A wave of planned fossil fuel developments by major companies across northern Australia would significantly increase the amount of coal and gas the country plans to sell into Asia and push the Paris climate agreement goals further beyond reach, a Guardian analysis reveals. If the proposals go ahead, the science and policy institute Climate Analytics estimates that by 2030 Australia, with 0.3% of the global population, will be linked to about 13% of the greenhouse gases that can be emitted if the world is to meet the goals set in Paris.
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United in Science report ahead of UN summit says climate is changing faster than forecast, and current plans would lead to ‘catastrophic’ global temperature rise. A separate report to be released on Monday has found emissions from coal power would need to peak next year and fall to zero by 2040 if the world is to meet the Paris goals.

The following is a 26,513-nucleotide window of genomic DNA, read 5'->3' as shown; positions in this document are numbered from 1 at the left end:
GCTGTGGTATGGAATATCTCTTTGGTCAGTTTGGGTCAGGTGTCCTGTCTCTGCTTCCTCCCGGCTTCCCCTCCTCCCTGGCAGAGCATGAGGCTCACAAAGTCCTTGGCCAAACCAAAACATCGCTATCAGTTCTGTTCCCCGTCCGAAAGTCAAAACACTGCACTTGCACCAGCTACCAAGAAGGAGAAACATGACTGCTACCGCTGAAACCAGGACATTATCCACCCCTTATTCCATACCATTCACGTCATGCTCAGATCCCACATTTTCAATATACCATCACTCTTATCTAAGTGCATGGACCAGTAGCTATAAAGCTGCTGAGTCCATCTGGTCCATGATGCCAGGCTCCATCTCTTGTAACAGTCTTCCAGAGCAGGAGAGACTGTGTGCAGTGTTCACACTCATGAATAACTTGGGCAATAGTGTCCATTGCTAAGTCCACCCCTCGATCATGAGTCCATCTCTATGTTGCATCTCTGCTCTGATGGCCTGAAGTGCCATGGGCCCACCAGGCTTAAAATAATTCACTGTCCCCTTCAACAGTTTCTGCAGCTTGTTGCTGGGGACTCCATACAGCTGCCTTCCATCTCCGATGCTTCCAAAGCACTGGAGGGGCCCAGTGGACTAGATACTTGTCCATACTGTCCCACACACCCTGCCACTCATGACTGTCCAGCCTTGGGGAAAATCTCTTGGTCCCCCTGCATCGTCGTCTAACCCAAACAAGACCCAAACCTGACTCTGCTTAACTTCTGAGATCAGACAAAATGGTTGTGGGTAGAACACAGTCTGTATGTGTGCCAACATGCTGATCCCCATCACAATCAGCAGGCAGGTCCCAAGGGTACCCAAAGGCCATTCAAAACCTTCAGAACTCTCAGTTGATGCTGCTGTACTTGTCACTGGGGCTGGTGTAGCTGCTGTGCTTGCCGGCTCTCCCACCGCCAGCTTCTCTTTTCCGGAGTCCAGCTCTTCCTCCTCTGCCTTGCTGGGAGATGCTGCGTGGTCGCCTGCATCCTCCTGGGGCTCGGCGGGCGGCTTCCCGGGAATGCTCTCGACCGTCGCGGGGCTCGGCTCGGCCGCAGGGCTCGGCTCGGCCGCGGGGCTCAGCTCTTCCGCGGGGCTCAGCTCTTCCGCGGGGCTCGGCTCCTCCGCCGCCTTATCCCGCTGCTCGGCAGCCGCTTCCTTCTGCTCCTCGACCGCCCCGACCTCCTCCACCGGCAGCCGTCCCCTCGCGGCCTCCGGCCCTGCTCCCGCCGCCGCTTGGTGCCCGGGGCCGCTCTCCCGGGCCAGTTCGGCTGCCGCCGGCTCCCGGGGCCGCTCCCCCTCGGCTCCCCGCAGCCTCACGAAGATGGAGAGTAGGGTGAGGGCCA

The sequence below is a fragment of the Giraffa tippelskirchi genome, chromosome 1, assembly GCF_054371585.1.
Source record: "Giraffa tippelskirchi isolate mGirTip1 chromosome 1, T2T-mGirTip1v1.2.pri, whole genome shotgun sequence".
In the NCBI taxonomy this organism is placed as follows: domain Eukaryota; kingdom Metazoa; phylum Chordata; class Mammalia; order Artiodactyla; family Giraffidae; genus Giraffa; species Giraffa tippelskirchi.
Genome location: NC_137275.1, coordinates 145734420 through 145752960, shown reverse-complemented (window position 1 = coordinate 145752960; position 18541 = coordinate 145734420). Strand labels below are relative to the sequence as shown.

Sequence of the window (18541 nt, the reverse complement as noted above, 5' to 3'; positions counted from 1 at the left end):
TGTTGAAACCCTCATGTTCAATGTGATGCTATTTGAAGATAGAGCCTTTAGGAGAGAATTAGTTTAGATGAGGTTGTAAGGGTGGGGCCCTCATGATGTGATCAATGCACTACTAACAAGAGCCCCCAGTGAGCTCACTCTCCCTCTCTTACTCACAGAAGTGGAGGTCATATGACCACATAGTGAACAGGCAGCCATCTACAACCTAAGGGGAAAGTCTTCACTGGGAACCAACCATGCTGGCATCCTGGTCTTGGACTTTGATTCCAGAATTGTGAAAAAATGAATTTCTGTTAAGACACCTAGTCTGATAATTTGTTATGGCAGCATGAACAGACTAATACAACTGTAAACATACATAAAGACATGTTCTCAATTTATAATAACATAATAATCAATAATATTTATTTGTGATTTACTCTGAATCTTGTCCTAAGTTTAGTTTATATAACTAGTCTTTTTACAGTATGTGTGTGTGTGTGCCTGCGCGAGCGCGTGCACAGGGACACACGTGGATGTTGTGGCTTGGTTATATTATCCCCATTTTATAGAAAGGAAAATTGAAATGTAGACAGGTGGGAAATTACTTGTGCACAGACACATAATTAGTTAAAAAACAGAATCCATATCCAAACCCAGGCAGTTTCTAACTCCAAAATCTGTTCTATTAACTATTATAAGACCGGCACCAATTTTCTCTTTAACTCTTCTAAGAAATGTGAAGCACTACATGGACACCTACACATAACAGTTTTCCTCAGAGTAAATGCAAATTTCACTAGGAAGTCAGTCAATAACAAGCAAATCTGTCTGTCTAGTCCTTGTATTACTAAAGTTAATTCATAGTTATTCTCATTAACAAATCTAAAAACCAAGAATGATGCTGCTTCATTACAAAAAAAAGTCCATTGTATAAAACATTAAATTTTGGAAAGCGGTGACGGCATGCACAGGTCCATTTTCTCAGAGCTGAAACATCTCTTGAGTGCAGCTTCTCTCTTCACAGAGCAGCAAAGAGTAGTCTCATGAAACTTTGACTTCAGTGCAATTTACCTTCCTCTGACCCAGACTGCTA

The world’s coal emissions must peak in 2020 to keep the rate of climate change in check. That’s the warning offered in a new report published by Climate Analytics, which says it is up to governments to ensure this is the case and stresses the polluting fossil fuel must be cut from global electricity generation entirely by 2040 in order to avoid breaking international obligations such as the Paris Agreement.
Countries in the northern hemisphere can expect longer summer heatwaves, as well as more consecutive days of heavy rain with harmful consequences, if internationally agreed goals to limit global warming are exceeded, scientists warned on Monday.
Summer extremes of heat and rain are likely to last longer in Europe, North America and Asia if the world warms by more than 2°C, with serious effects for agriculture and human health. Climate change is expected to bring more frequent and intense extreme weather events. But how persistent those episodes will be, such as the European summer heatwave in 2018, is not so well understood.